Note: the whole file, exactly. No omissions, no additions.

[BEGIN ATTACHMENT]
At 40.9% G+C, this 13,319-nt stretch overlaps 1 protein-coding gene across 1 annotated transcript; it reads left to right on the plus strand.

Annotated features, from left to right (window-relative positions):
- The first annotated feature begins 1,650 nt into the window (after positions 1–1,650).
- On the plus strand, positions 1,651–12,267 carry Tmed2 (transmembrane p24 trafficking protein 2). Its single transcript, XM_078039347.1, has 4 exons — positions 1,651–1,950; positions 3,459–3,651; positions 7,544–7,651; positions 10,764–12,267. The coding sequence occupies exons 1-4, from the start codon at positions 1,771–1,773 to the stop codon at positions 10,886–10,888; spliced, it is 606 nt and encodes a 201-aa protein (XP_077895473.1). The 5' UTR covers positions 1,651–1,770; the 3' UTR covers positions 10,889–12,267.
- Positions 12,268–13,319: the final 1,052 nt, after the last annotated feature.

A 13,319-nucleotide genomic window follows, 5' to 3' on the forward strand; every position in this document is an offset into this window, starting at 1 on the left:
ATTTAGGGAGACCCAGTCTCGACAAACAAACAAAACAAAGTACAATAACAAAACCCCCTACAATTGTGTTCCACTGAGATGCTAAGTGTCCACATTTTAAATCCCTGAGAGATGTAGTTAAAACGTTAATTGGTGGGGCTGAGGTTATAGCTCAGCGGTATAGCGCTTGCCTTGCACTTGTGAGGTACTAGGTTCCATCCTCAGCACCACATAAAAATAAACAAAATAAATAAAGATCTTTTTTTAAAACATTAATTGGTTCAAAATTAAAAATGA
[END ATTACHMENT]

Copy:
At 40.9% G+C, this 13,319-nt stretch overlaps 1 protein-coding gene across 1 annotated transcript; it reads left to right on the plus strand.

Annotated features, from left to right (window-relative positions):
- The first annotated feature begins 1,650 nt into the window (after positions 1–1,650).
- On the plus strand, positions 1,651–12,267 carry Tmed2 (transmembrane p24 trafficking protein 2). Its single transcript, XM_078039347.1, has 4 exons — positions 1,651–1,950; positions 3,459–3,651; positions 7,544–7,651; positions 10,764–12,267. The coding sequence occupies exons 1-4, from the start codon at positions 1,771–1,773 to the stop codon at positions 10,886–10,888; spliced, it is 606 nt and encodes a 201-aa protein (XP_077895473.1). The 5' UTR covers positions 1,651–1,770; the 3' UTR covers positions 10,889–12,267.
- Positions 12,268–13,319: the final 1,052 nt, after the last annotated feature.

A 13,319-nucleotide genomic window follows, 5' to 3' on the forward strand; every position in this document is an offset into this window, starting at 1 on the left:
ATTTAGGGAGACCCAGTCTCGACAAACAAACAAAACAAAGTACAATAACAAAACCCCCTACAATTGTGTTCCACTGAGATGCTAAGTGTCCACATTTTAAATCCCTGAGAGATGTAGTTAAAACGTTAATTGGTGGGGCTGAGGTTATAGCTCAGCGGTATAGCGCTTGCCTTGCACTTGTGAGGTACTAGGTTCCATCCTCAGCACCACATAAAAATAAACAAAATAAATAAAGATCTTTTTTTAAAACATTAATTGGTTCAAAATTAAAAATGA